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PTA Hears Parents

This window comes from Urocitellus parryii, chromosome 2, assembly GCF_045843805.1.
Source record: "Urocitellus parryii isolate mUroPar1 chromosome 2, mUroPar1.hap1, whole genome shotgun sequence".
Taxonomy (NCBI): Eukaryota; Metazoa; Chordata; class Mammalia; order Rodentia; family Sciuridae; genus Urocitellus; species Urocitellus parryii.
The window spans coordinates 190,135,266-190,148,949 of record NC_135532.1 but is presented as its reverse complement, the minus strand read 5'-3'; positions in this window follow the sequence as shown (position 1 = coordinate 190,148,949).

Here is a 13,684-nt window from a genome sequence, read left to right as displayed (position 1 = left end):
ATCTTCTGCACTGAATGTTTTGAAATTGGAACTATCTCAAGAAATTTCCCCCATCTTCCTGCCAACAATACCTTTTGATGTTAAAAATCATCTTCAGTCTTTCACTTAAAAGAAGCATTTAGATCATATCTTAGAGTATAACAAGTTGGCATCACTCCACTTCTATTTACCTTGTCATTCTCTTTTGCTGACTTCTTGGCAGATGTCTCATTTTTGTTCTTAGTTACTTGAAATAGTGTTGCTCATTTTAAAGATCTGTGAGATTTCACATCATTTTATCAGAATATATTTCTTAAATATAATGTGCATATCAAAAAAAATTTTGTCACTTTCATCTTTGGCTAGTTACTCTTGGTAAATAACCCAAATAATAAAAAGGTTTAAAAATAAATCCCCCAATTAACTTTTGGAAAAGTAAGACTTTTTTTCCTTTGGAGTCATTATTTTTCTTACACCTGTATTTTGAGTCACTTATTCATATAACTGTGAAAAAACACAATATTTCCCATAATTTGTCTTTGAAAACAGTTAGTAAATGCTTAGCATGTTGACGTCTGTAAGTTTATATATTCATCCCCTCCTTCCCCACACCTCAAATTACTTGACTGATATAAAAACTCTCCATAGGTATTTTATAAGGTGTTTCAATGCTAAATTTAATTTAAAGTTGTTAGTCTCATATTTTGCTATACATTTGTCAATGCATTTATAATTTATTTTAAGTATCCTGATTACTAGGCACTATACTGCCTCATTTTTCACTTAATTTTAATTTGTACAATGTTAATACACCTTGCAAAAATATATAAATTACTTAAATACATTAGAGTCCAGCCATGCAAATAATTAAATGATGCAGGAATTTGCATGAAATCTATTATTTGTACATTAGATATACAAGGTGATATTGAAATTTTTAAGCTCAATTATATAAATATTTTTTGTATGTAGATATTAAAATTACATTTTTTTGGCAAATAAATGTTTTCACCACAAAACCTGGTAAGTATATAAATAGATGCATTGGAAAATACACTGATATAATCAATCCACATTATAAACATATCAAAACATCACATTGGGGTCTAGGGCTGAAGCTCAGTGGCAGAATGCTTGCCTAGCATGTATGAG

Use Movie Theaters As 'Baby Sitters' A committee of the District Con gress of Parent* and Teachers will investigate complaints that some Washington parents are using movie houses as places to leave their chil dren while they go out at night. Mrs. C. H. Bennett, who pre sented the matter yesterday at a meeting of the PTA Board of Man agers, heads the committee. , Mrs. Bennett said one theater manager reported it was not un common for him to lock his theater and go home leaving a youngster or two still waiting for parents. An other theater official said there were 10 to 14 children in his theater every night for the late show, she went on. Children Seen Begging. Another report was that children had been seen begging adults for admission prices at theaters. Many of the children, Mrs. Ben nett said she had been informed, are too young to care for themselves and depend on ushers to help them with their coats. Youngsters often fall asleep in the theaters. The problem is an old one, ac cording to Capt. Rhoda Miliiken of the policewomen’s bureau. Often the parents are young people who cannot afford a sitter, she said, and who don’t seem to have relatives available to care for their children when they want a night out. Hazards Are Cited. The hazards of the practice, she pointed out, include the child's de privation of adequate sleep and the chance that he might fall in with an “undesirable” adult, although she said the latter occurrence is not too frequent. Capt. Miliiken said when a child Is found alone at a late show, the bureau sometimes talks with the parents and attempts to work out arrangements to prevent a repeti tion. Theater managers, she said, are doing the best they can to pro tect the children. Citizens Group Would Add More Nurses to City Staff More nurses for the District Health Department staff were asked by the Cathedral Heights-Cleveland Park Citizens’ Association at a meeting last night. The group pointed out that more nurses are needed for making the rounds of public schools. This action was prompted by a re port read by Owen B. French, presi dent, that one nurse served 6,800 District students as compared to one nurse to 500 students in Sacramento, Calif. The association also asked that the liquor laws in the District be strengthened and that the number of stores be limited. They urged , that the present restricted areas be enlarged. The group will elect new officers at its next meeting. The meeting was held in St. Al ban’s Church. Massachusetts and Wisconsin avenues N.W. 20 G.U.AIumni in Congress! To Be Dinner Honor Guests Twenty members of the Eigh»M* Congress who are alumni of Georg#, town University will be honor guests at the 158th anniversary dinner of the Georgetown University Alumni Association next Wednesday in the Mayflower Hotel. The members are: Senators O’Ma honey, of Wyoming; McCarran, of Nevada; Chavez, of New Mexico, and O’Conor, of Maryland, all Dem ocrats, and Representatives Sadlak, Foote and Patterson, all of Con necticut; Boggs, of Delaware; Twy man, of Illinois; Harness, of Indi ana; Clason, of Massachusetts; Bakewell, of Missouri; Leonard W. Hall, of New York; Lemke, of North Dakota, and Simp6on of Pennsyl vania, all Republicans, and Harri son, of Virginia; Hart, of New Jersey; Walter, of Pennsylvania, apd Johnson and Kilday, of Texas, all Democrats. U. S. Court Restrains Jersey Enforcement Of Antistrike Law ly th* AlMciotod Pr**« NEWARK, N. J„ April 16.—Fed eral Judge Guy L. Fake signed an order last night temporarily re straining the State from further enforcing its new public utility anti strike law against the telephone operators union which is cm strike against the New Jersey Bell Tele phone Co. The restraint is operative until April 23 when a three-judge Federal Court will sit to determine the constitutionality of the strike law. It orders the State, it* officials and agents to hold in status quo all actions at law, both civil and criminal, brought' under the anti strike statute. This provision is directed at the civil suit filed against the union by the State and the arrest of three officers of the union, the Traffic Telephone Workers’ Fed eration of Hew Jersey. The order also provided that no further criminal or civil actions may be brought under the strike law while the order is in effect. Walter D. Van Riper, New Jersey attorney general, said after signing of the. order, that “any person violat ing it will continue to do so at his own peril. The judge’s ruling pre vcnts enforcement of the act until its constitutionality can be deter mined by the $bree-Judge court.” The new law provides for civil suits of $10,000 a day against either the company or the union for re fusal to arbirtate; $10,000 a day fine against the union for failure to return to work in State seized util ities, and $350 to $500 a day fine, or 30 days in jail, against individual employes for failure to return to work. The three union officials, who ! were released in $500 bail after their arrest last Friday and are awaiting action of the grand jury, are: Mrs. Mary H. Hanscom, president; Mrs. Virginia Wigglesworth, vice presi dent, and Mrs. Elizabeth R. Siciliano, secretary-treasurer. MTs. Siciliano, the former Elizabeth Ryan, was married Sunday with court permis sion. TOOWfAKTO oo anything Om ‘CKKTAIN MVS' Of MaatfcT ™* ***** medicine 1b frnmout to relleTt painful dlatreaa and tired, nerroua. Irritable feelings, of sucb muimuinxsss& HARD TO GET ' ... 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